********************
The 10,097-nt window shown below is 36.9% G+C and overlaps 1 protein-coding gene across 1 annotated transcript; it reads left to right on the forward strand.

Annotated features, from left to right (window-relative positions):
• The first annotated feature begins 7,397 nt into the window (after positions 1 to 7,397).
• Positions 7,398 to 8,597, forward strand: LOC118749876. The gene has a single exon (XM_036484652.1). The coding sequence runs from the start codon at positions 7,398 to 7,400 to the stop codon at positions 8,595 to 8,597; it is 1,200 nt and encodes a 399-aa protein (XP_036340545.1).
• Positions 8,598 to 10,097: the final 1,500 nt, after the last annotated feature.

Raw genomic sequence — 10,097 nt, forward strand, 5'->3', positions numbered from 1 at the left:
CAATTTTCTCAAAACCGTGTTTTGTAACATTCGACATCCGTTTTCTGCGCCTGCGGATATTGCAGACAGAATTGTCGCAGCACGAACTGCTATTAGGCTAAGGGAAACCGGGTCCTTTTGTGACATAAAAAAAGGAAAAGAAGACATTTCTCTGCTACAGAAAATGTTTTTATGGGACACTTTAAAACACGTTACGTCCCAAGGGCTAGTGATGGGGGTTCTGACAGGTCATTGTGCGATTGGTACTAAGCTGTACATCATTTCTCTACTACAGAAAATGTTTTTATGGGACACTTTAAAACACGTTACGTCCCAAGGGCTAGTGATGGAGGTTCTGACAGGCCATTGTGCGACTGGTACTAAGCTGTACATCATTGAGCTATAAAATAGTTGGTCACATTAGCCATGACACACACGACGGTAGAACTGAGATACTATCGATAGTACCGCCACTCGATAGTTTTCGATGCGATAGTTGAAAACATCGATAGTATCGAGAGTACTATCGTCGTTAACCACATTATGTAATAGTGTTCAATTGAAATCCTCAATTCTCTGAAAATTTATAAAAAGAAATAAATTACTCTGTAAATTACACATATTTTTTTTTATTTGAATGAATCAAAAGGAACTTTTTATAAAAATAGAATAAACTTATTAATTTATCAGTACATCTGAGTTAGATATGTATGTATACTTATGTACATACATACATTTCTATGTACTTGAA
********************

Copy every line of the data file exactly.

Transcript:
The 10,097-nt window shown below is 36.9% G+C and overlaps 1 protein-coding gene across 1 annotated transcript; it reads left to right on the forward strand.

Annotated features, from left to right (window-relative positions):
• The first annotated feature begins 7,397 nt into the window (after positions 1 to 7,397).
• Positions 7,398 to 8,597, forward strand: LOC118749876. The gene has a single exon (XM_036484652.1). The coding sequence runs from the start codon at positions 7,398 to 7,400 to the stop codon at positions 8,595 to 8,597; it is 1,200 nt and encodes a 399-aa protein (XP_036340545.1).
• Positions 8,598 to 10,097: the final 1,500 nt, after the last annotated feature.

Raw genomic sequence — 10,097 nt, forward strand, 5'->3', positions numbered from 1 at the left:
CAATTTTCTCAAAACCGTGTTTTGTAACATTCGACATCCGTTTTCTGCGCCTGCGGATATTGCAGACAGAATTGTCGCAGCACGAACTGCTATTAGGCTAAGGGAAACCGGGTCCTTTTGTGACATAAAAAAAGGAAAAGAAGACATTTCTCTGCTACAGAAAATGTTTTTATGGGACACTTTAAAACACGTTACGTCCCAAGGGCTAGTGATGGGGGTTCTGACAGGTCATTGTGCGATTGGTACTAAGCTGTACATCATTTCTCTACTACAGAAAATGTTTTTATGGGACACTTTAAAACACGTTACGTCCCAAGGGCTAGTGATGGAGGTTCTGACAGGCCATTGTGCGACTGGTACTAAGCTGTACATCATTGAGCTATAAAATAGTTGGTCACATTAGCCATGACACACACGACGGTAGAACTGAGATACTATCGATAGTACCGCCACTCGATAGTTTTCGATGCGATAGTTGAAAACATCGATAGTATCGAGAGTACTATCGTCGTTAACCACATTATGTAATAGTGTTCAATTGAAATCCTCAATTCTCTGAAAATTTATAAAAAGAAATAAATTACTCTGTAAATTACACATATTTTTTTTTATTTGAATGAATCAAAAGGAACTTTTTATAAAAATAGAATAAACTTATTAATTTATCAGTACATCTGAGTTAGATATGTATGTATACTTATGTACATACATACATTTCTATGTACTTGAA